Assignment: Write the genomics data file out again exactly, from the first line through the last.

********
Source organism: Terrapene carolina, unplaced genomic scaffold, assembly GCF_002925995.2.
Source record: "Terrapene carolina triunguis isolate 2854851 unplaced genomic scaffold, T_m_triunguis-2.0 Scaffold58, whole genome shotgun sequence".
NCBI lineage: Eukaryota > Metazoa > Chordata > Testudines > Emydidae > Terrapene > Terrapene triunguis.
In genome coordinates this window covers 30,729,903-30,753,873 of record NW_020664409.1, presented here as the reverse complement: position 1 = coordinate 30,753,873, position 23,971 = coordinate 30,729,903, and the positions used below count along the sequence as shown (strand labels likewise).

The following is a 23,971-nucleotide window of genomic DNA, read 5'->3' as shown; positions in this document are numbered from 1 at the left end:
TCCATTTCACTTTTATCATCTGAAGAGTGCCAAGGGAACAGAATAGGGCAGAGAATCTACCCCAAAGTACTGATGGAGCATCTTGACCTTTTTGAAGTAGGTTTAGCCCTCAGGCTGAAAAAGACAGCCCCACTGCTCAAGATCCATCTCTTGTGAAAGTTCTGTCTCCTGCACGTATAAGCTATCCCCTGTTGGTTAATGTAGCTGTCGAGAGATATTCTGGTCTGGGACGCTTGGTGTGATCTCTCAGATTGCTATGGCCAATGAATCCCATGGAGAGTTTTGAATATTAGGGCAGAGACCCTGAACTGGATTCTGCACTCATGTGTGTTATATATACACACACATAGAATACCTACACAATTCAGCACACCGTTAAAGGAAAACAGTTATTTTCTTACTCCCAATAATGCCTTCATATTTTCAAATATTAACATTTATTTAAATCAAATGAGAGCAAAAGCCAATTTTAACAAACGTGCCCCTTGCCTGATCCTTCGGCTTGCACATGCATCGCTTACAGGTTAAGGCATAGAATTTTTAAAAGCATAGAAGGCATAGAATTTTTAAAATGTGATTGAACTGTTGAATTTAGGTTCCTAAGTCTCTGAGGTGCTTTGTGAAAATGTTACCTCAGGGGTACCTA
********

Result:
Source organism: Terrapene carolina, unplaced genomic scaffold, assembly GCF_002925995.2.
Source record: "Terrapene carolina triunguis isolate 2854851 unplaced genomic scaffold, T_m_triunguis-2.0 Scaffold58, whole genome shotgun sequence".
NCBI lineage: Eukaryota > Metazoa > Chordata > Testudines > Emydidae > Terrapene > Terrapene triunguis.
In genome coordinates this window covers 30,729,903-30,753,873 of record NW_020664409.1, presented here as the reverse complement: position 1 = coordinate 30,753,873, position 23,971 = coordinate 30,729,903, and the positions used below count along the sequence as shown (strand labels likewise).

The following is a 23,971-nucleotide window of genomic DNA, read 5'->3' as shown; positions in this document are numbered from 1 at the left end:
TCCATTTCACTTTTATCATCTGAAGAGTGCCAAGGGAACAGAATAGGGCAGAGAATCTACCCCAAAGTACTGATGGAGCATCTTGACCTTTTTGAAGTAGGTTTAGCCCTCAGGCTGAAAAAGACAGCCCCACTGCTCAAGATCCATCTCTTGTGAAAGTTCTGTCTCCTGCACGTATAAGCTATCCCCTGTTGGTTAATGTAGCTGTCGAGAGATATTCTGGTCTGGGACGCTTGGTGTGATCTCTCAGATTGCTATGGCCAATGAATCCCATGGAGAGTTTTGAATATTAGGGCAGAGACCCTGAACTGGATTCTGCACTCATGTGTGTTATATATACACACACATAGAATACCTACACAATTCAGCACACCGTTAAAGGAAAACAGTTATTTTCTTACTCCCAATAATGCCTTCATATTTTCAAATATTAACATTTATTTAAATCAAATGAGAGCAAAAGCCAATTTTAACAAACGTGCCCCTTGCCTGATCCTTCGGCTTGCACATGCATCGCTTACAGGTTAAGGCATAGAATTTTTAAAAGCATAGAAGGCATAGAATTTTTAAAATGTGATTGAACTGTTGAATTTAGGTTCCTAAGTCTCTGAGGTGCTTTGTGAAAATGTTACCTCAGGGGTACCTA